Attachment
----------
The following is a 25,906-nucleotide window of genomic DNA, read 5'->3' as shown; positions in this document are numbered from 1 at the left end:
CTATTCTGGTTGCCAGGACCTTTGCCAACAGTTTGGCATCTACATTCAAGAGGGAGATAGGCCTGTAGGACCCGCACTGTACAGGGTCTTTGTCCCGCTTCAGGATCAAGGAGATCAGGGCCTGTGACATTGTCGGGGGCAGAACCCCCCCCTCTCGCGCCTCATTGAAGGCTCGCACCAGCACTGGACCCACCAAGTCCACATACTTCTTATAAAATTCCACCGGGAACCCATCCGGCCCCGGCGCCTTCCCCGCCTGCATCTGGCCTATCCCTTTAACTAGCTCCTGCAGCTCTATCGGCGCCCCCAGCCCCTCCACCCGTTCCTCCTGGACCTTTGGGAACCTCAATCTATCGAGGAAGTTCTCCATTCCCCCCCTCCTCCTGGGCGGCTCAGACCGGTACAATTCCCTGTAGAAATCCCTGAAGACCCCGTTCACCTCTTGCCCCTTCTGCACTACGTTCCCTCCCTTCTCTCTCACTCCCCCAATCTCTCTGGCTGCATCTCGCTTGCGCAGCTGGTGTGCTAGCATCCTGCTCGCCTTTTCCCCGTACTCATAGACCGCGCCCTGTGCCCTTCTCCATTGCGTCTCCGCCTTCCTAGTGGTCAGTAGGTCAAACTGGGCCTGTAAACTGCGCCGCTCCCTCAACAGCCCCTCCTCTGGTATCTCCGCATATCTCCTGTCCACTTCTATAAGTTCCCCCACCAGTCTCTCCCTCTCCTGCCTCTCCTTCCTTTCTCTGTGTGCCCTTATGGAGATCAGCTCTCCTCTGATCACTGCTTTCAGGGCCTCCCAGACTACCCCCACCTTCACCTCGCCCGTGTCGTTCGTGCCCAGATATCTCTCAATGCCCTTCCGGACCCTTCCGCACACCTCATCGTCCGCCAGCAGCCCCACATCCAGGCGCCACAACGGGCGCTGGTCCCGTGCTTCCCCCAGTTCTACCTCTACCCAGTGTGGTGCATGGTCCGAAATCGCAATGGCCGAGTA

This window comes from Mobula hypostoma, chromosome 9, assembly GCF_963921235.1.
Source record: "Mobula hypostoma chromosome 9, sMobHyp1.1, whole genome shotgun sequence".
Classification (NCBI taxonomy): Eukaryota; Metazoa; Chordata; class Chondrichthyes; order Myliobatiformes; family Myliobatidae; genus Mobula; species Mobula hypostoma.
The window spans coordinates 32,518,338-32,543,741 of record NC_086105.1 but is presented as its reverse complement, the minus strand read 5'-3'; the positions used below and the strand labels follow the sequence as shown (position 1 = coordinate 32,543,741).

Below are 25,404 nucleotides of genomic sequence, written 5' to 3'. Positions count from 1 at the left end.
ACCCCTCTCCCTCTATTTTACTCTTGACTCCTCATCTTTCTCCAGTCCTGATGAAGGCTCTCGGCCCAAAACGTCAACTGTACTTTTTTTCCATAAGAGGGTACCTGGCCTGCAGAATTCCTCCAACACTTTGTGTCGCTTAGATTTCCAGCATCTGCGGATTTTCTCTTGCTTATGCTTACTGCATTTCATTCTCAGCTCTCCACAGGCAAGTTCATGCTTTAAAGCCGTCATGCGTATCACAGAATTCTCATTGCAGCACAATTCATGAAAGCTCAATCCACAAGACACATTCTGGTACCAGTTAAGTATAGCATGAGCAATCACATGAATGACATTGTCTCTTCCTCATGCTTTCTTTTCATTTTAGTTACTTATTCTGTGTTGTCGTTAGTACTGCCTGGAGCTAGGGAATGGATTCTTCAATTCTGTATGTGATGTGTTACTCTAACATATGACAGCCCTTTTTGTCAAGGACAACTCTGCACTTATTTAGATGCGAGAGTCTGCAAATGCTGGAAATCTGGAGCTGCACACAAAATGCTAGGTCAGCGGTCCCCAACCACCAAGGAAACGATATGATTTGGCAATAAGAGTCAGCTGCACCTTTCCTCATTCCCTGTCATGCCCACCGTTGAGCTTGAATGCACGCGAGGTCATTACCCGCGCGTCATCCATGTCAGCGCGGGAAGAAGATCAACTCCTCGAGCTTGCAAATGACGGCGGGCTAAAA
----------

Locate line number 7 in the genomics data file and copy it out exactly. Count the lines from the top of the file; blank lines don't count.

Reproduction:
Below are 25,404 nucleotides of genomic sequence, written 5' to 3'. Positions count from 1 at the left end.